Monday afternoon was all planned for the weather conference but the morning was flexible. Liz wanted to do the winter driving demo from the Team O'Neill Rally School. I hoped the gondola would open so I could see more of Stratton. The gondola was on wind hold :evil: so I listened to the O'Neill orientation talk. After they went out to drive I inquired whether the still motionless gondola would open.

It would not, but the Ursa chair was serving the upper mountain. So I got over there and skied 6 runs from 10:15 -11:30: Upper Middlebrook, Black Bear, Polar Bear, Bear Bottom, Upper Tamarack and Frank's Fall Line. I made about 3 turns off the groomed, finding it heavy mashed potatoes.

Stratton is of course excellent at grooming so it was no problem doing nonstop 1,400 vertical runs from the Ursa lift. It was slightly firm at the top but not hard to hold an edge and far from being frozen granular. That may happen later as it's supposed to cool off some. Weather was overcast with light fog and some wind at the top, and perhaps mid-30's at the base.

Most of the skiing was good smooth spring snow. The blue run Black Bear was a bit clumpy in spots but all of the single blacks were consistent with corduroy marks still showing in many places. After Sunday's rain it was of course very quiet on Monday. Thus the groomers held up well, which they probably would not have with much skier traffic.

Upper mountain Stratton reminds me some of Mountain High East, the former Holiday Hill which Liz skied in college but does not remember much. I skied 9,200 vertical before bailing to get ready for the lunch and afternoon conference.

Sunday evening there was a presentation from weather recorders at Mt. Washington, who work one-week shifts and go up and down the mountain via snowcat. Monday presentations were from 3 meteorologists (both TV and online), and then from some of the resorts on their sustainability efforts. The most modern snowmaking guns use only 1% of the electricity of older designs, and 100-200 were being introduced in Vermont annually. In 2014 the state of Vermont offered a generous incentive, resulting in 3,000 new snow guns being purchased that year.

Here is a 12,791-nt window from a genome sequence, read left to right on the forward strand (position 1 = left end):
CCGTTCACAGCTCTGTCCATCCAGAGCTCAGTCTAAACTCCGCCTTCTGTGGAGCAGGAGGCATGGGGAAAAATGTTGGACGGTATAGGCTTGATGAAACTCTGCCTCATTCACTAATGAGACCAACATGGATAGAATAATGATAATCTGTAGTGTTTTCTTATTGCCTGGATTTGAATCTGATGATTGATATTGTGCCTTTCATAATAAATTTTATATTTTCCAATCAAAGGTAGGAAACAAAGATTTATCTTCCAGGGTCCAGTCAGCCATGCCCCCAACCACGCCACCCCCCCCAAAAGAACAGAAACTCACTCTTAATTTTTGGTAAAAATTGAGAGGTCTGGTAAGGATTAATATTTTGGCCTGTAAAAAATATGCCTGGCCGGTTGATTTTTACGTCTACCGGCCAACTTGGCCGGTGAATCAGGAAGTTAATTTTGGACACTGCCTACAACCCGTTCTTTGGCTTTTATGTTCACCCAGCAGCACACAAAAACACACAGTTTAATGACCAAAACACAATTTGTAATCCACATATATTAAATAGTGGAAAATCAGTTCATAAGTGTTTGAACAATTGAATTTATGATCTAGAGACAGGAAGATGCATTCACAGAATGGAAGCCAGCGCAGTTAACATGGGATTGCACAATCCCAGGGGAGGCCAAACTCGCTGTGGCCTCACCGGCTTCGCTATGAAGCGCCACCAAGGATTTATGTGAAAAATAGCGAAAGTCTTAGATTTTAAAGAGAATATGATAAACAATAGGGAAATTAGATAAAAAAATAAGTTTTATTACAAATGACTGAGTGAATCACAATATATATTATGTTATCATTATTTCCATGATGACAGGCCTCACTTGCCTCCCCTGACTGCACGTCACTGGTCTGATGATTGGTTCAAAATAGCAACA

I always thought all the Southern VT resorts were quite mild - Mt Snow, Stratton, Okemo (except Magic). There are no real sustained steeps - only a couple of 100 feet.

However, that's been somewhat key to their success. Build a large snowmaking system, have flat terrain that covers easily so they can open easily and recover quickly - plus groom the hell out of it.

Truly when rain/freeze cycle happens - they can resurface most of their slopes with less perhaps less snowmaking than steeper cousins up north - and offer a much better product/surface conditions/terrain open.

I used to ski at Okemo a lot in college due to this fact - and they offered half price tickets to students.

Stratton does deserve credit for one thing - they were one of the first resorts to allow and actively support Snowboarding in the 1980s/90s. Helps that Burton was knocking on their door all the time.
ChrisC":1sp2pt68 said:
Stratton does deserve credit for one thing - they were one of the first resorts to allow and actively support Snowboarding in the 1980s/90s. Helps that Burton was knocking on their door all the time.
Ah, that explains why Stratton hosted the Burton event I attended in the link above.
While I at least got to ski the upper Ursa runs, I never even saw Kidderbrook, which Liz and all of you say is Stratton’s most interesting terrain. On Wednesday at Sunday River we were similarly restricted to blue groomers, but we could see some of the steeper and more varied terrain even though it was closed.